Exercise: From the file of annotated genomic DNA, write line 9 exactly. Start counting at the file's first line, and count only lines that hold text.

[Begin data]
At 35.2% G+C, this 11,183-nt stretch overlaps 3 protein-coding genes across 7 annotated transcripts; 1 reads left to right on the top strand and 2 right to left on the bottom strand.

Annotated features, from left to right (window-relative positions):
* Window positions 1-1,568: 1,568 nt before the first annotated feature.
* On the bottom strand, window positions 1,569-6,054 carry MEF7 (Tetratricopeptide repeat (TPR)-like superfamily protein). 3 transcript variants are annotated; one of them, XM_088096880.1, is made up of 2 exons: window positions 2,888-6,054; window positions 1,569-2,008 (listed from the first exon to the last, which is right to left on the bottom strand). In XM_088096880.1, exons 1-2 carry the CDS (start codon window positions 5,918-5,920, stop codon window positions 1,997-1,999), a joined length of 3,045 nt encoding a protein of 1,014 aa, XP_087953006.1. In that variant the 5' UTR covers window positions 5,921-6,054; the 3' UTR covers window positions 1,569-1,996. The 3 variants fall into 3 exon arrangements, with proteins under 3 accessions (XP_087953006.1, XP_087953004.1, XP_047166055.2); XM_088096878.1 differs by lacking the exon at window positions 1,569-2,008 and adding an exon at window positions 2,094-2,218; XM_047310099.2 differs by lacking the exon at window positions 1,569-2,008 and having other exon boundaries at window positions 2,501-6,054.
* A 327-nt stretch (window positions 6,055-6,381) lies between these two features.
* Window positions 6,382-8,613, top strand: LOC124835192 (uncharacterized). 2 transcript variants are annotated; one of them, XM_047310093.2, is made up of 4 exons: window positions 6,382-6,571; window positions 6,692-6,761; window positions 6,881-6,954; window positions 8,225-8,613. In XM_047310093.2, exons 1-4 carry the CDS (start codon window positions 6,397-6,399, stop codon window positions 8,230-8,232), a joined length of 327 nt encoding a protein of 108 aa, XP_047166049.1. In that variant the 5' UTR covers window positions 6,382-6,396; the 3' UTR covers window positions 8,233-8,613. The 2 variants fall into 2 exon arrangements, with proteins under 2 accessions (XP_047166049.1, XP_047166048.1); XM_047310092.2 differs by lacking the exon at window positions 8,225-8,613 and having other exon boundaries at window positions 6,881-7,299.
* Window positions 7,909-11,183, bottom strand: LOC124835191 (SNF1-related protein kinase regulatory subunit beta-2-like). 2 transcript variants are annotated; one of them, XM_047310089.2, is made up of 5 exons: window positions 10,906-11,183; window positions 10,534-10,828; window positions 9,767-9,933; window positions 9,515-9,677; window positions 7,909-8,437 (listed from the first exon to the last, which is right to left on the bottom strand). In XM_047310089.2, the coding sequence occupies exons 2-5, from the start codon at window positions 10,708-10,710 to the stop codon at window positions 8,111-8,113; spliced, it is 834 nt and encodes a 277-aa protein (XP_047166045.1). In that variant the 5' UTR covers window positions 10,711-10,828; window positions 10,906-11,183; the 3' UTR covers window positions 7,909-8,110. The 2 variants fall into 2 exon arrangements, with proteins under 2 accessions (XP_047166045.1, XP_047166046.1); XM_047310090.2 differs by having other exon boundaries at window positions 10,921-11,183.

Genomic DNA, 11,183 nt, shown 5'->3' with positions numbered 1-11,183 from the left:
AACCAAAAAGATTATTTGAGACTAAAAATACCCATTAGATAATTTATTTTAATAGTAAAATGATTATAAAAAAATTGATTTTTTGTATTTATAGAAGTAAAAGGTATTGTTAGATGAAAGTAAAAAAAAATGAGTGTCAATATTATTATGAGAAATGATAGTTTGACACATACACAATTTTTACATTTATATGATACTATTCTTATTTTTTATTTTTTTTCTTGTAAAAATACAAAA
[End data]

AACCAAAAAGATTATTTGAGACTAAAAATACCCATTAGATAATTTATTTTAATAGTAAAATGATTATAAAAAAATTGATTTTTTGTATTTATAGAAGTAAAAGGTATTGTTAGATGAAAGTAAAAAAAAATGAGTGTCAATATTATTATGAGAAATGATAGTTTGACACATACACAATTTTTACATTTATATGATACTATTCTTATTTTTTATTTTTTTTCTTGTAAAAATACAAAA